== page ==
Thursday, September 20, 2007

JP Morgan Chase Corporate Challenge (3.5M)

I wasn't planning on running this race, as I haven't raced anything under a 1/2 marathon in about 7 years and haven't done anything under a 10k in about 16 years, but my firm, more specifically, my office, appealed to my ego and asked that I represent my firm/office, as they knew that I could easily beat the fastest time from all of the other offices (24:50). So I decided to do it.

6:30pm last night at Crissy Field right next to the Golden Gate bridge. Very flat, simple 3.5 mile loop. I arrived and as soon as I got out of my car, I knew that I'd made a mistake in not bringing warmups. It was about 20 degrees colder than where I live and there was 20mph wind coming in from the ocean. Nice. Fortunately, we started and finished with a tailwind. However, the middle 1.75 miles were a little onerous.

Before I get to those miles, let me back up. This was not a chipped race. The only clock was the race clock, which meant that I was fighting 5000 other people to start up front. Lots of elbows. I was about 3 rows back, which was fine because there were some serious runners out. Like sub-5 minute mile runners. The last thing I wanted to do was get in their way.

The gun went off and off we went. First mile was at 5:58. I wanted it to be faster, but congestion and some tight turns slowed me down a little. Then we turned into the wind. I tried drafting, but the wind was whipping too much and each person I tried drafting off of was either too fast or too slow, so I ended up running the next 1.75 miles straight into the wind. Not too fun. I don't have my exact splits, but looking at my finish time, I'd say they were in the 6:25 - 6:33 range.

As I was approacing the turnaround, I saw the leaders headed back and they were seriously flying. I heard afterwards about the tactics employed and was pretty impressed. Apparently about a 1/4 mile before the turnaround, a breakaway into the wind occured. Then once at the turnaround, the 3 leaders really took off since they now had the wind at their back while everyone else was still headed into it. Smart tactics.

At the turnaround, I finally got the wind out of my face and picked it back up. At mile 3, I really picked it up because I wanted to beat 22 minutes. With about a 1/4 mile to go, I wanted to vomit and remembered why I don't really enjoy these shorter races. I finished in 21:48 for a 6:14 average.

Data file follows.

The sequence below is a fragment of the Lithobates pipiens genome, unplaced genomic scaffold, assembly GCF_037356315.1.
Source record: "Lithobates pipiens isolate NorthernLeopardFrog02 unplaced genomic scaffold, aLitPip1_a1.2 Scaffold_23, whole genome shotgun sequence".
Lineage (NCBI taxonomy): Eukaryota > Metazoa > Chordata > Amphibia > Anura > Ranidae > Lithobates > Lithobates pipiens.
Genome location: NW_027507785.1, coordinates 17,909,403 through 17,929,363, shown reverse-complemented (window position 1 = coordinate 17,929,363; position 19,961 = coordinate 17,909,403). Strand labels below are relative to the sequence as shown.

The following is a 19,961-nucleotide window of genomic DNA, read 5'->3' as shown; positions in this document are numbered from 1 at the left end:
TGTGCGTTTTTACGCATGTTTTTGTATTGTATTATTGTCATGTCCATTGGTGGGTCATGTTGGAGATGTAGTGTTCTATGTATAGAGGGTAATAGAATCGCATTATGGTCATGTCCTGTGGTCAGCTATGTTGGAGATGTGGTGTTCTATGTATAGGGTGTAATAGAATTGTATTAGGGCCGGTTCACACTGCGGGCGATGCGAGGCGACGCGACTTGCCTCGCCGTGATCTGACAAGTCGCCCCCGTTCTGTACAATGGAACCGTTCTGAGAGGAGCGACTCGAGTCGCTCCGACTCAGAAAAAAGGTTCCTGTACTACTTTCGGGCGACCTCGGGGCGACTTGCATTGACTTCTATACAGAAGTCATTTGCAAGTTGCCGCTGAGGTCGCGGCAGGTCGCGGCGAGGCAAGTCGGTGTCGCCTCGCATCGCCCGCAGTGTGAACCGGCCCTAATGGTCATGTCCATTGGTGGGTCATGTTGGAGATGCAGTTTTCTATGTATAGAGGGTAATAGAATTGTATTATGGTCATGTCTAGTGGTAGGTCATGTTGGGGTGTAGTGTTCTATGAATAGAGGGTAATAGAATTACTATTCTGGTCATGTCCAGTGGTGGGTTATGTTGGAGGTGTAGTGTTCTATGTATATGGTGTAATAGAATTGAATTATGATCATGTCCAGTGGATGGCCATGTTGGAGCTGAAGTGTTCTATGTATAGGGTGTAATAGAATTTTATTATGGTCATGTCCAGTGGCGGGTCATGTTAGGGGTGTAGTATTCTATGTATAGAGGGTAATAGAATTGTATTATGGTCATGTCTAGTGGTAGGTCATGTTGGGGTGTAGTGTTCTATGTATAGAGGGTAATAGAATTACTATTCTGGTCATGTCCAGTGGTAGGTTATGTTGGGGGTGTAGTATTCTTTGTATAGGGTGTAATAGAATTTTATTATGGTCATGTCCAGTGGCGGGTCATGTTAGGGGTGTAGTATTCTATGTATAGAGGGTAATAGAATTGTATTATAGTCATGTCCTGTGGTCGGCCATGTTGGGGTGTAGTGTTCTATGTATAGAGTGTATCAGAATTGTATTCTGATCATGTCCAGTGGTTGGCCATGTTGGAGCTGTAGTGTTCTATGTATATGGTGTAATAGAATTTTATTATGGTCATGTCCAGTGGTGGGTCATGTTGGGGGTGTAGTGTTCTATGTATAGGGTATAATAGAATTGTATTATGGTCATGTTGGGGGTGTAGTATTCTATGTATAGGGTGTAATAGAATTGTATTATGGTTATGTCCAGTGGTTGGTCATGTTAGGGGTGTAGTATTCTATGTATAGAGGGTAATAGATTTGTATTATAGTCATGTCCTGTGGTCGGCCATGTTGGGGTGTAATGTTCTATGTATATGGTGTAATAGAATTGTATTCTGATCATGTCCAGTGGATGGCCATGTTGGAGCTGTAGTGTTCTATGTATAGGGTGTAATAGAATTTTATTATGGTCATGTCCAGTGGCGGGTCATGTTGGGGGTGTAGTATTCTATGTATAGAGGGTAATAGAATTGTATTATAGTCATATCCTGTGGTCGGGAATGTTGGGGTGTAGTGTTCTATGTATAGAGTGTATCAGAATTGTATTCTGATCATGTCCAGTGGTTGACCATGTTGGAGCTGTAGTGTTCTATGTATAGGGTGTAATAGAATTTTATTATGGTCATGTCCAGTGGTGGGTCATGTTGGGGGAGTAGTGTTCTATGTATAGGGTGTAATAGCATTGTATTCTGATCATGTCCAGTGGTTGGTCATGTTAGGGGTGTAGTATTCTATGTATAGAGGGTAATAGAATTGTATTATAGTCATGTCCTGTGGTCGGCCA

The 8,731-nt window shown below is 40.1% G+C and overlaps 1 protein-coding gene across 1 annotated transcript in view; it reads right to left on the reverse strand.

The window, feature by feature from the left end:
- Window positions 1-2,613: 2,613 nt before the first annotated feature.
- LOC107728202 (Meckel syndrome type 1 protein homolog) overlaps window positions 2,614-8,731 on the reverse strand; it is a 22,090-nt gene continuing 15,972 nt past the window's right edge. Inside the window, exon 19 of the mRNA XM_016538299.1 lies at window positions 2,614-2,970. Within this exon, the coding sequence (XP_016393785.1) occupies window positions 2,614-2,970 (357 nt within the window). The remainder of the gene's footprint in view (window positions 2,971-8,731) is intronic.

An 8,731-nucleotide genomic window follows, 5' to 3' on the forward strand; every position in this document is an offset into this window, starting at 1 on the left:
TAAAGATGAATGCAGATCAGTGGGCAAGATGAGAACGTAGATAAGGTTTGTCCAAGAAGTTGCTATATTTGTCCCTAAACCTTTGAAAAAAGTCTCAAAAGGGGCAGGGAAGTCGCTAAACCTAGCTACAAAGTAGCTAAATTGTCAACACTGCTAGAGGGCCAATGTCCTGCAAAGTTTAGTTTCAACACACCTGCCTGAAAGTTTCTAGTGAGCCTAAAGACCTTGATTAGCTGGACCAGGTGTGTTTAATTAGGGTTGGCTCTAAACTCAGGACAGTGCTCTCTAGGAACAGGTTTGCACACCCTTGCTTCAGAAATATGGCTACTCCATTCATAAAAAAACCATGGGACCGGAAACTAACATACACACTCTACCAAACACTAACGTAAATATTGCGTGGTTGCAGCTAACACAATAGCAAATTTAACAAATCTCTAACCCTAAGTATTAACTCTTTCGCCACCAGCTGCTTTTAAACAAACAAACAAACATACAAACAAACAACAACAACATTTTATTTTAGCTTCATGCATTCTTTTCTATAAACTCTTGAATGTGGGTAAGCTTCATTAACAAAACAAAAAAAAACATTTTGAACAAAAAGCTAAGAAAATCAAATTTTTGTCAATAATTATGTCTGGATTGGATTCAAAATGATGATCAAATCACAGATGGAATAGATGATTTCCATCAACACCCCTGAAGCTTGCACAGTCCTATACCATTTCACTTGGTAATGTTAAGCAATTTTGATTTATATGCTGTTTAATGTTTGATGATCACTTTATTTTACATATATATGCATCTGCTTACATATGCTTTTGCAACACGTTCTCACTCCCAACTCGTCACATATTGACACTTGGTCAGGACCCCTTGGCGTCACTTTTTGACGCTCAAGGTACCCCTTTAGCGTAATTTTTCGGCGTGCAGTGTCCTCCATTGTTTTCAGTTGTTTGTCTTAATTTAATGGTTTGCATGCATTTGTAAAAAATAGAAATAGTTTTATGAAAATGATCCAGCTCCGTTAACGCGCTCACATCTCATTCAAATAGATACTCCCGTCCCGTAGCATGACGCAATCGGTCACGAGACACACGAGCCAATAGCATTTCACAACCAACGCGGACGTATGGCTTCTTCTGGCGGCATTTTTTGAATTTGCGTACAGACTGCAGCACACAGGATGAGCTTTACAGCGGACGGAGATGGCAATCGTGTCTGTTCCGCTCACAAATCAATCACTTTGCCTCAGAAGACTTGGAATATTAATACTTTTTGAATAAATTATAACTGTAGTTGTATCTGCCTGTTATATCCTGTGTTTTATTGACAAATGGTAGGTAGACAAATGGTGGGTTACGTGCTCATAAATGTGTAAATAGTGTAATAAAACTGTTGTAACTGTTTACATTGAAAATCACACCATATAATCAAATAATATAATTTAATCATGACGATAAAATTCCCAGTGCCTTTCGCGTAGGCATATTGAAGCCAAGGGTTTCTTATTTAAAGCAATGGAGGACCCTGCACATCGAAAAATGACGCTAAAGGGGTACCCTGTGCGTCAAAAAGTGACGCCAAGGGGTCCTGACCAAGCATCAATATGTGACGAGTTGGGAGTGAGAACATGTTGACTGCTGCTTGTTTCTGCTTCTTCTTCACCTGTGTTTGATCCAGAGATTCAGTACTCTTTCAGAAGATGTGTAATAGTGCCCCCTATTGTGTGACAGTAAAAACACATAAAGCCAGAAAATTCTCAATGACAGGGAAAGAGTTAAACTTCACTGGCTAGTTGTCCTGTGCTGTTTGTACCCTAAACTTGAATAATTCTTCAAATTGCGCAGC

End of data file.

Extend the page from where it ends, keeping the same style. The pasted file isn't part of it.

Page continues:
I didn't push as hard as I could have, particularly during the headwind portion of the course and raced it more like a 10k, but was still ok with the time. I probably finished in the top 150, but won't know for sure for a couple of days.

EDIT: I finished 101st out of 5200

2 comments:

lisapow said...

Congrats ---I love running 5K - especially this run - how do you train to run faster??? I was in 5th place (but only out of 100) on my last race. How do I speed up??? I want to win one :)

PTC said...

Nice job on 5th place. Now you want to win. Well, to run fast, you've got to run fast, but not too often. How you run fast depends on what you're training for.

All speed work revolves around interval training. For a 5K, you'll need to do 400m and 800m repeats pretty much as fast as you can go (100% of MaxHR) once a week for the 6 to 8 weeks leading up to your race. If your regular training run pace is 9:00/mile, then I suspect you could do 400m in about 100 seconds.

Start off by doing just four of these and work your way up to 12 - 16. You should only give yourself about 30 seconds of rest between each one and two minutes of rest every fourth one. If you can't keep up the pace, then do less, but don't slow down. Only do this type of workout once a week.

On top of your interval training, you should have a day a week where you do your normal daily 4 - 6 mile run at or near race pace, but don't do this back to back with a speed workout. You need at least one, hopefully two recovery days (rest, slow run, cross train).

In addition, pick-ups (100m sprints) and heel kick and high knee drills will help with your form and your speed. Do these once or twice a week after a recovery day.

One other note. Focus on leg turnover rather than stride length. Your stride is your stride. Don't mess with it. Just stride faster.

Now this all changes with a marathon.